About a week ago, a teacher called me stupid for not doing well on a test. This isn’t the first time a teacher has taken out their frustrations on me and made me feel bad about myself, and I’m sure it won’t be the last. Normally, I don’t give a flying fuck about what 99.9% of the human race thinks about me, especially if it’s in regards to a test. But that comment and what ensued afterwards really hurt me, and I cried for hours. I felt that it was crossing some line—I expect other kids to act like that towards me, but never a teacher to be a bully. I had been struggling with my mental health anyways that day, and had a lot going on outside of school that was affecting my performance in general, so this interaction broke me. It was like that scene in Stand By Me when Chris cries about how a teacher punished him for trying his best to do the right thing. It is never okay to make anyone who is obviously struggling feel worthless or small.
But I am not here to hate on teachers, because truthfully, I believe that teaching is the most important and undervalued profession in the world, and I have had a number of teachers who have changed my life so dramatically. And if teacher pay is tied to test scores (which it is in Arizona and several other states), it causes a number of teachers to see their kids as numbers rather than as kids, which explains the reaction the teacher I just spoke about had. It is part of a larger societal issue.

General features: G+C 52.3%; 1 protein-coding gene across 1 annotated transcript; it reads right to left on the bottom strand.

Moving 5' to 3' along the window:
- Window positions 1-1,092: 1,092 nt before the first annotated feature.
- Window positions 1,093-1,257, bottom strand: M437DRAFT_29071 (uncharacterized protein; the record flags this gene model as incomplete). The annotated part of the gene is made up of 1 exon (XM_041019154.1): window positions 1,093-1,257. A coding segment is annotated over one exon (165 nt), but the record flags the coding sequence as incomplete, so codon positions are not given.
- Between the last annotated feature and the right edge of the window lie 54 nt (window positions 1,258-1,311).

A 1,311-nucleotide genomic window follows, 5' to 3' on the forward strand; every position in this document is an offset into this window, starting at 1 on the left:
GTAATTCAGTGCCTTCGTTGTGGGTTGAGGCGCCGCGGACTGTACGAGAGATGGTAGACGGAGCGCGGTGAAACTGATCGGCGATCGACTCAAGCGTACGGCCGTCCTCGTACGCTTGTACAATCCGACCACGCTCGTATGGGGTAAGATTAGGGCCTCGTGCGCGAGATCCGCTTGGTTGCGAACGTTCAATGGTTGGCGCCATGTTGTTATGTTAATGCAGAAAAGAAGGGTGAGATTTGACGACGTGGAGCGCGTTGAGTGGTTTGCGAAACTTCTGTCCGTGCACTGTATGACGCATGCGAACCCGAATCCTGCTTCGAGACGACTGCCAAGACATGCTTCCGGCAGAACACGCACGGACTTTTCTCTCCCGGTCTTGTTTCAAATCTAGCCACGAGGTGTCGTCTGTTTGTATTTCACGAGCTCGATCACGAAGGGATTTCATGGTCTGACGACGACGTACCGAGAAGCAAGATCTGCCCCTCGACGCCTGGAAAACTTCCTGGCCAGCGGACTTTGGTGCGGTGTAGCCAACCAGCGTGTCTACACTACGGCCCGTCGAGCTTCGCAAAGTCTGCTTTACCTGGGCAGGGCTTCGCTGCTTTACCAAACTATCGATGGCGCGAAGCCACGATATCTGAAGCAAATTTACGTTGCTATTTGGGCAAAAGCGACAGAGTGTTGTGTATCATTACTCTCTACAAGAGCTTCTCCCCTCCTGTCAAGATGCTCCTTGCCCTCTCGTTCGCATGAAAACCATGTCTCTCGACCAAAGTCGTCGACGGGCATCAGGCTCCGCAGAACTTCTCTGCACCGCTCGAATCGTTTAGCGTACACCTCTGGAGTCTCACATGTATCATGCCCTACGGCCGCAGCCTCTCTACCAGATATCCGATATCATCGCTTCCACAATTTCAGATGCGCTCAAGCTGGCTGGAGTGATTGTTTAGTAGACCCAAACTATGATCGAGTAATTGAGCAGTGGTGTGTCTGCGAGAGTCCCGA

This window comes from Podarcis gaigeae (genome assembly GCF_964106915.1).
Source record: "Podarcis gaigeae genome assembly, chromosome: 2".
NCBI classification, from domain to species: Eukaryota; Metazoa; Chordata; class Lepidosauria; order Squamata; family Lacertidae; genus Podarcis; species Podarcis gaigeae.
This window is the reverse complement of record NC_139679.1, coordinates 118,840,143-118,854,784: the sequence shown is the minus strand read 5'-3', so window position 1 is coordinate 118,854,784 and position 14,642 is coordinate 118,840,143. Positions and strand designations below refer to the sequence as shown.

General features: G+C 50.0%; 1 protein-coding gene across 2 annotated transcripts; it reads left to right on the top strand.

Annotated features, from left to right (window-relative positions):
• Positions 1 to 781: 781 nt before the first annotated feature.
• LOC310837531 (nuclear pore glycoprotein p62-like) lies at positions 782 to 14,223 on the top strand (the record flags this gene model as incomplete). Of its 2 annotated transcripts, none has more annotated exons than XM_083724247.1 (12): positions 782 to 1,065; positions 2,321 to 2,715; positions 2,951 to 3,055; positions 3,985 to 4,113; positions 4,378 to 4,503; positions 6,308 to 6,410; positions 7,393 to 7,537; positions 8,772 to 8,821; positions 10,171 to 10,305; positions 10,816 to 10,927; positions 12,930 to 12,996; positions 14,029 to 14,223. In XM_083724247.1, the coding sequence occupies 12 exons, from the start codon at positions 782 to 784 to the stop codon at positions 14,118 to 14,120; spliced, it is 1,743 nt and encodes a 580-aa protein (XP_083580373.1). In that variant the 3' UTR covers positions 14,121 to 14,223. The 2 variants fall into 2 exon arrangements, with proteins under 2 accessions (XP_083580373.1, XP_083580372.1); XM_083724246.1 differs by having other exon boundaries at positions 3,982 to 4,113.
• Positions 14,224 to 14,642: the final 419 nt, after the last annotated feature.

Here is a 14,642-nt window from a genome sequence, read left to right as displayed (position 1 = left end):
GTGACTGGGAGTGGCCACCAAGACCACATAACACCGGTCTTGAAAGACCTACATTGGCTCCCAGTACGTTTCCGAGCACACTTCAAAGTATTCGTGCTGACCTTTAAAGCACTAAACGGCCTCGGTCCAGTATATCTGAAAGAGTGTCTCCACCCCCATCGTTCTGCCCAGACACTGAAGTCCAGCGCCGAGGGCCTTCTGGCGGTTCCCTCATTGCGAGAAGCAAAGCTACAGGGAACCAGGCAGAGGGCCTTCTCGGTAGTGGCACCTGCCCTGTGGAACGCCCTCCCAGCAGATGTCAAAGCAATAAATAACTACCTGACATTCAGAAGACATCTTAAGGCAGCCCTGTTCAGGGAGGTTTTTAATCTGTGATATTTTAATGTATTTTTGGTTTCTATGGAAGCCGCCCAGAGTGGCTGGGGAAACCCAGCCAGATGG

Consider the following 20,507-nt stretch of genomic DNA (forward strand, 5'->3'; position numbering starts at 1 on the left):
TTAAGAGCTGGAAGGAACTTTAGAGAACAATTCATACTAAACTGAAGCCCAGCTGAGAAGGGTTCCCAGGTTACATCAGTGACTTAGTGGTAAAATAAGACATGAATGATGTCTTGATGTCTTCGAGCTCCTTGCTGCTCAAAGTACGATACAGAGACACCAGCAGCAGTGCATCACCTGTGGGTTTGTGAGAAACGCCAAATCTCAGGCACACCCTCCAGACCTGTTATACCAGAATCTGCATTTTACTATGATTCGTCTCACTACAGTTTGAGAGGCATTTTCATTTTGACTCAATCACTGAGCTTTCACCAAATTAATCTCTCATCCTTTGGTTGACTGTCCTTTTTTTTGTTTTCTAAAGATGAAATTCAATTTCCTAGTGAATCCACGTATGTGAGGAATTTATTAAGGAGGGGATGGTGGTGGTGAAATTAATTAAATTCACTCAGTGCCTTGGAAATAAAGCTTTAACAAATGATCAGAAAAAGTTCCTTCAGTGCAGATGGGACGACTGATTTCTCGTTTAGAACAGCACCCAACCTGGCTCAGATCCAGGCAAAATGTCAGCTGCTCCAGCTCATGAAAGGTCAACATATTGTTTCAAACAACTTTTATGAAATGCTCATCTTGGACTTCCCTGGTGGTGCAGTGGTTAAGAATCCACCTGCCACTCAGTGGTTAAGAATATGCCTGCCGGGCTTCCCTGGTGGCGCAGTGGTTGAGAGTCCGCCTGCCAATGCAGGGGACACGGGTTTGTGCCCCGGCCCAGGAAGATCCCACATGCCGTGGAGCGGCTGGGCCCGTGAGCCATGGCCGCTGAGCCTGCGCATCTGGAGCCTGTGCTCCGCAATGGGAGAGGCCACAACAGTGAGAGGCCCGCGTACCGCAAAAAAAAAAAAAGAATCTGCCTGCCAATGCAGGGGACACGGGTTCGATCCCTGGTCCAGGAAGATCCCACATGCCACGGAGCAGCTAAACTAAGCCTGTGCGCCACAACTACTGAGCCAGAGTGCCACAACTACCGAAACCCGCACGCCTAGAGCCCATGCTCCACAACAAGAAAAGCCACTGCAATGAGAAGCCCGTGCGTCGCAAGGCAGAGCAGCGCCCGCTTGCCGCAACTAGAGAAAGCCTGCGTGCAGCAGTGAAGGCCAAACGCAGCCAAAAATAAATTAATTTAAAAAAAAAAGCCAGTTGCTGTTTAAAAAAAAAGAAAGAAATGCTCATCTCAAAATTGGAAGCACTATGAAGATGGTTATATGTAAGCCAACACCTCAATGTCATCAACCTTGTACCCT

But now that I have got that off my chest, I want to spend the rest of this post thanking four teachers who have made me a better human being.
Thank you Ms. Orriss (and now Ms. Erickson!), for never making me feel bad for asking for help, for always encouraging me, for never making me doubt myself, for never making me feel shame about asking for help, for loving me for who I was and not my grade, for making biology cool, and for being there for me when I felt like I was drowning.
Thank you Ms. Velazquez for encouraging me to be a leader, for giving me a safe space to write about my political opinions, for listening to me always, regardless of whether I am excited or sobbing, and for appreciating every part of me, even my flaws.
Thank you Ms. Marsh, for making me believe in myself again, for allowing me to make mistakes, for making me feel heard, for empowering me to use my voice to make change in my community, and for always reassuring me that my work is making a difference.
Thank you Ms. Patti, for being like a grandma to me, for teaching me that there is a world outside of the million dollar homes of Scottsdale, for telling me that I can change the world, for getting me involved in diplomacy, for showing me that the world is interconnected, and for teaching me to care about people that I don’t even know.
I know that the world, the state of Arizona, and the schools that you work in often don’t appreciate you or make you feel like you matter, but you do. Teachers are so important. And yes, I had a bad situation the other day, but it made me remember how fortunate I am to have such incredible teachers in my life. I love you. Thank you.